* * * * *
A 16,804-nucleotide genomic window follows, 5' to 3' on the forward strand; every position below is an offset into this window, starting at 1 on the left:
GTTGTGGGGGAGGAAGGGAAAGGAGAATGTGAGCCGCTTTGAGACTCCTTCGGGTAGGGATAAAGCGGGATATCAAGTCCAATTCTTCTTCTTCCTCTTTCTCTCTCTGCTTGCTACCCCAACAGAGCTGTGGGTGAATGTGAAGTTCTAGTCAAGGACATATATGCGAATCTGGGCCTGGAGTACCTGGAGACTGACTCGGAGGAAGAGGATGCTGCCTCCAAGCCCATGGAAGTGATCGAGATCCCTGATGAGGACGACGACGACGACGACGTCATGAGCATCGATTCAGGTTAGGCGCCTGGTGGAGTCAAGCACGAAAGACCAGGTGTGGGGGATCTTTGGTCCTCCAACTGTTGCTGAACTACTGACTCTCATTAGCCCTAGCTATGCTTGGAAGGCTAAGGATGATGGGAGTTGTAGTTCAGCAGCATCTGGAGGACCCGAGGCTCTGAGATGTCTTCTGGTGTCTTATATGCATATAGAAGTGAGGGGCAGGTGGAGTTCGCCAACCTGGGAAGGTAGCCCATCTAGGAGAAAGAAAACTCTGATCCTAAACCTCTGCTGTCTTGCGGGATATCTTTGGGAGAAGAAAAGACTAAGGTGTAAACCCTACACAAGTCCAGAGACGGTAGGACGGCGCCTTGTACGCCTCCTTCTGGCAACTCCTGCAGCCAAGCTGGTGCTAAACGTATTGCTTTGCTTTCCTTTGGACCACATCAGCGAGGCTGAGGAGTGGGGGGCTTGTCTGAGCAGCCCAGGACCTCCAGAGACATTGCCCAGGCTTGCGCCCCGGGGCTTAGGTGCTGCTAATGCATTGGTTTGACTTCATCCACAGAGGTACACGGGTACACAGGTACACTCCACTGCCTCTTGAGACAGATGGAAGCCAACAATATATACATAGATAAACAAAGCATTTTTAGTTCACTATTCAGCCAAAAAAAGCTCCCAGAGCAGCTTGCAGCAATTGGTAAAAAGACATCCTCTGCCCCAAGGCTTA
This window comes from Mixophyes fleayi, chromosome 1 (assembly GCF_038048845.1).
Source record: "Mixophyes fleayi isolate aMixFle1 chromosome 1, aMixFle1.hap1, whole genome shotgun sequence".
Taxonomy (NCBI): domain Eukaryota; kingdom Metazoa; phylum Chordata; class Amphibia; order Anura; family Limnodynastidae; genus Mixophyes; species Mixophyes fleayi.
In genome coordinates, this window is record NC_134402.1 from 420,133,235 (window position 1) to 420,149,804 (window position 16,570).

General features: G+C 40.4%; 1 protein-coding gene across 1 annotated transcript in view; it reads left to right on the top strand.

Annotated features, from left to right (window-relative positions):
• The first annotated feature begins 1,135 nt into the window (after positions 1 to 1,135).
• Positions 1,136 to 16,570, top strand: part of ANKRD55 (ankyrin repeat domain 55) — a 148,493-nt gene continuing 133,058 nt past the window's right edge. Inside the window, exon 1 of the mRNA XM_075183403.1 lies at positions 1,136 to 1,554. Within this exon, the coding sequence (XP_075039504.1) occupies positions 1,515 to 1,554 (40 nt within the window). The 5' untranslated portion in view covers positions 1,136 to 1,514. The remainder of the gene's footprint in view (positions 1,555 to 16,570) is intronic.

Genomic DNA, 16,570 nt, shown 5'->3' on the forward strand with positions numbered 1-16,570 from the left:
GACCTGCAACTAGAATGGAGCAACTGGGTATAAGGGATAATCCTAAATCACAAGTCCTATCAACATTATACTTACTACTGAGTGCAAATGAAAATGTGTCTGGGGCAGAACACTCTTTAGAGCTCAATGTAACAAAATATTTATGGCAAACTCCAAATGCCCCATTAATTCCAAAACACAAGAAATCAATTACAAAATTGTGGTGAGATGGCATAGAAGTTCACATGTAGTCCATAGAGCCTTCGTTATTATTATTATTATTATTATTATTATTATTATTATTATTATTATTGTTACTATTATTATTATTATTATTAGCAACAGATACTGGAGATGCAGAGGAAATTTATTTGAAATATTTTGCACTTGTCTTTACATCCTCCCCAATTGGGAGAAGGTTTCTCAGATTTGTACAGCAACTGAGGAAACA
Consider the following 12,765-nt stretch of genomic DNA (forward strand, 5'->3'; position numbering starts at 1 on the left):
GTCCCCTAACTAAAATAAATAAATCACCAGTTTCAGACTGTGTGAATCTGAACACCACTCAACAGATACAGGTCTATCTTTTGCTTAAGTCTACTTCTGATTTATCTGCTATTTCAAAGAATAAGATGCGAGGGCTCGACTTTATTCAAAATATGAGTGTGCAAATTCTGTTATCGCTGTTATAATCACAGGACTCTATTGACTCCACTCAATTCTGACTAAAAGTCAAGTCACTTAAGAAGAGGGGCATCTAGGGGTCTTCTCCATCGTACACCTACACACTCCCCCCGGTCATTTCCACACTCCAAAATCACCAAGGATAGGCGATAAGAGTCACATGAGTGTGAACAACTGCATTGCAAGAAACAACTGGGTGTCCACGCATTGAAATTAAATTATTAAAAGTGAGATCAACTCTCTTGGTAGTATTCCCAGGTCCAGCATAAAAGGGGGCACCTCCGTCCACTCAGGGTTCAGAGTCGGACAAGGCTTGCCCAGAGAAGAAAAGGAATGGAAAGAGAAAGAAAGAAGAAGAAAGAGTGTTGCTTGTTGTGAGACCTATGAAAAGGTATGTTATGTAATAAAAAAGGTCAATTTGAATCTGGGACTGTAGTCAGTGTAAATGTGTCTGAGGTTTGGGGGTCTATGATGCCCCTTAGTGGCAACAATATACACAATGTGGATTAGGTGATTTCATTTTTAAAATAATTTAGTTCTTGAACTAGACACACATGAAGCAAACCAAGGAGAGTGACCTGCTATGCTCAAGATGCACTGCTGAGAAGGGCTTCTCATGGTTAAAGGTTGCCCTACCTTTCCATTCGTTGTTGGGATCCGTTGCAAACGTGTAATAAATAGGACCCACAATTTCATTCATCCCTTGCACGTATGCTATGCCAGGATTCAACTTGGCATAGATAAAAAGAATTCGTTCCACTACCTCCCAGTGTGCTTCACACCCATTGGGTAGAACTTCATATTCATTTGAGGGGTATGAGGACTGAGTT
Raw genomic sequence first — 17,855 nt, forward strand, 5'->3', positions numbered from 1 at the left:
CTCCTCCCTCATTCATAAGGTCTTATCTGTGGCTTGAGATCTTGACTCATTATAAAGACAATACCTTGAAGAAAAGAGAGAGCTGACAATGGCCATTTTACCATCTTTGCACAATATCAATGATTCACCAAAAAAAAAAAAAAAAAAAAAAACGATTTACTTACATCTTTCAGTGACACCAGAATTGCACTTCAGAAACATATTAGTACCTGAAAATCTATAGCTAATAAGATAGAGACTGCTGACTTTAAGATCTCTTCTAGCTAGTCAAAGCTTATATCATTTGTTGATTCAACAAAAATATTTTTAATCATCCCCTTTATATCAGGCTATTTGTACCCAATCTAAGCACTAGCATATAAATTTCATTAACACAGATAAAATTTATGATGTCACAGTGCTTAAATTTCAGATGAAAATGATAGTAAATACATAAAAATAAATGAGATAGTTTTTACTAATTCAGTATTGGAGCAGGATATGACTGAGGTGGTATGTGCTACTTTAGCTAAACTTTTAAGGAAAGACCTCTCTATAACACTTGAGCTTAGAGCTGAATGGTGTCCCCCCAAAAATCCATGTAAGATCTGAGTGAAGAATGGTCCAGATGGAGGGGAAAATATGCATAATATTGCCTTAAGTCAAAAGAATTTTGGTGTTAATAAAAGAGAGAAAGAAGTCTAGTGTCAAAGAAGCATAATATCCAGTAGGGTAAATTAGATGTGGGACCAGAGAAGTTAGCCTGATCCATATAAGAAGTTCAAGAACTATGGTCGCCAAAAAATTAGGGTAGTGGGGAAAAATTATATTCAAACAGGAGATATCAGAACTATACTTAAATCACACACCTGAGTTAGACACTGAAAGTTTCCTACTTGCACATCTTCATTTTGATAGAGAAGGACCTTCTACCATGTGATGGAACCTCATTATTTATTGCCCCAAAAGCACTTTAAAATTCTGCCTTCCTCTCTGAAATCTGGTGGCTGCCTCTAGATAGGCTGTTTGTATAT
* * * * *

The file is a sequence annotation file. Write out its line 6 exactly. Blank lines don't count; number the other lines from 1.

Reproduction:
In genome coordinates, this window is record NC_134402.1 from 420,133,235 (window position 1) to 420,149,804 (window position 16,570).